What If You Could Afford a Perceptual Study & An OMT?
“It is tempting, if the only tool you have is a hammer, to treat everything as if it were a nail,” said Abraham Maslow (better remembered for his “hierarchy of needs”). We’re seeing more music tests going into the field with swollen sets of question groups as programmers try to use a music test to serve the function of a music test and a perceptual study. This make-do mentality is understandable, but the samples and the mental modality of the studies aren’t completely interchangeable.
The sample for a music test is typically about one hundred respondents, carefully controlled for station preference (and sometimes screened using music montages). This means we can’t investigate how well a station is converting cumers to core listening. Cume duplication percentages are distorted. The biased sample makes it impossible to get accurate answers to questions about station images or popularity of hosts (and inaccurate answers risk bad decisions). Moreover, the longer, more analytical questions asked in a perceptual can be fatiguing for a respondent who is also rating hundreds and hundreds of hooks.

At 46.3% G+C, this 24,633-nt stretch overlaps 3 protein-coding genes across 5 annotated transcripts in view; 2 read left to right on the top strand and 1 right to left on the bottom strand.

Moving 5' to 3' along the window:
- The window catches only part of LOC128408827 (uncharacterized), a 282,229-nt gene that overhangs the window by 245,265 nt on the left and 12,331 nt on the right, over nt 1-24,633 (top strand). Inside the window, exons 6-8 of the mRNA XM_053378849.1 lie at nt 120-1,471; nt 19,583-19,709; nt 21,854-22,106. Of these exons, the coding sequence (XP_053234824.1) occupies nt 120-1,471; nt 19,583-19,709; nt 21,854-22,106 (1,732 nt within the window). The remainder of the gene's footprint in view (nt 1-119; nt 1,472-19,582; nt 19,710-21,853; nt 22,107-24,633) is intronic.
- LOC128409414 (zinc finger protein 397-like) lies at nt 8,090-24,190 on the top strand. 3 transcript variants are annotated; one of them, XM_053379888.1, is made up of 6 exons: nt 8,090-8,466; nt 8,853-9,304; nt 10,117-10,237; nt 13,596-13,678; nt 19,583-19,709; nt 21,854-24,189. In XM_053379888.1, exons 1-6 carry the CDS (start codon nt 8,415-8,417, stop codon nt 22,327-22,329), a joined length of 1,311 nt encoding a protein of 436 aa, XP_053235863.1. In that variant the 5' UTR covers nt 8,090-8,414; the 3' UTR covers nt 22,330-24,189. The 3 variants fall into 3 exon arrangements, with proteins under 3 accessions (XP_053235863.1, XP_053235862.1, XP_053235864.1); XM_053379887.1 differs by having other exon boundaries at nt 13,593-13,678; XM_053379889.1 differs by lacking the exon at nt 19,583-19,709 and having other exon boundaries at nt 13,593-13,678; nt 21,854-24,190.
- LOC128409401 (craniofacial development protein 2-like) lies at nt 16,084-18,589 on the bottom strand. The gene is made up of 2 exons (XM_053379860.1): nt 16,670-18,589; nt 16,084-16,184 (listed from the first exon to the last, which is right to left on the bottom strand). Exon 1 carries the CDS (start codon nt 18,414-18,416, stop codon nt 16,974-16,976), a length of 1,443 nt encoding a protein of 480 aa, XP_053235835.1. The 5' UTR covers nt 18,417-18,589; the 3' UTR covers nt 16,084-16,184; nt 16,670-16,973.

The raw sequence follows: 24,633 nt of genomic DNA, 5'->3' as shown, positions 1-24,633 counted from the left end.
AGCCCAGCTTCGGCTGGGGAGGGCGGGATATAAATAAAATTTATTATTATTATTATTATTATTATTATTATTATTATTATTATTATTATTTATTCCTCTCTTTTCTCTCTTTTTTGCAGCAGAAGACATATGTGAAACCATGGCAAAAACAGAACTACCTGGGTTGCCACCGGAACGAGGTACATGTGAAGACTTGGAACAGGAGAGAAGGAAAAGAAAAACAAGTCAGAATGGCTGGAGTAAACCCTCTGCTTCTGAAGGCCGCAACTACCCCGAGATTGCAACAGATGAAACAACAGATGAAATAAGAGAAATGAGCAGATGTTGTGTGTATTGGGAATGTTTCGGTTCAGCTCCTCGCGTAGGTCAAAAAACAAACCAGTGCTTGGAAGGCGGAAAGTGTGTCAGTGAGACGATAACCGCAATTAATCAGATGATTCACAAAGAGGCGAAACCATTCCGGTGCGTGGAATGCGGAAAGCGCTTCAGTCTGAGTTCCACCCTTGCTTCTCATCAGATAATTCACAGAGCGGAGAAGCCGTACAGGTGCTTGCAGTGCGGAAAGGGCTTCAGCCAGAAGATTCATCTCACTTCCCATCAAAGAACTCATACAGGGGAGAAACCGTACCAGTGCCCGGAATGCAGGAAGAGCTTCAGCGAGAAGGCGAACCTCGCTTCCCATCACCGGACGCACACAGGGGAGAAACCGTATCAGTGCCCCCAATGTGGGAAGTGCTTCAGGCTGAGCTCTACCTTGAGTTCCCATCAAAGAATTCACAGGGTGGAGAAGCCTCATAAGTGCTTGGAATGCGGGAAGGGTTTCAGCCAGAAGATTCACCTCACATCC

When performing the primary task of rating hundreds of songs in a music test, we want respondents to simply react much as they would listening to the radio in the car – no analysis, no deep thought. It’s best to keep respondents there giving quick answers about easy things in those question groups – artist names, music eras, what time they get up, etc.
The pair of study types that NuVoodoo has rolled out for 2021 offer an alternative. For less than $10K, OMT Lite runs a full-size music test sample and up to 400 hooks (albeit with no question groups). Also for under $10K, the ASAP Perceptual Study handles as many questions as you could wedge into a full-size music test, but with a 300-person sample. Combined, the two studies are competitive with the cost of a full-size music test, but gain the analytic capabilities and deep dives possible with a larger sample. An email to TellMeMore@NuVoodoo.com will get you details.
NuVoodoo Ratings Prospects Study 18 is coming out of the field now. We’ll be presenting the resulting data in a webinar series kicking off July 21 called “Reboot the Commute,” focusing on getting the biggest shares from the increase in PUMM and PUR in a reopened America. We’ll be looking at where they’re working today (and what they’re listening to while they work) AND where they expect to be working this fall as kids head back to school – and what that means for radio.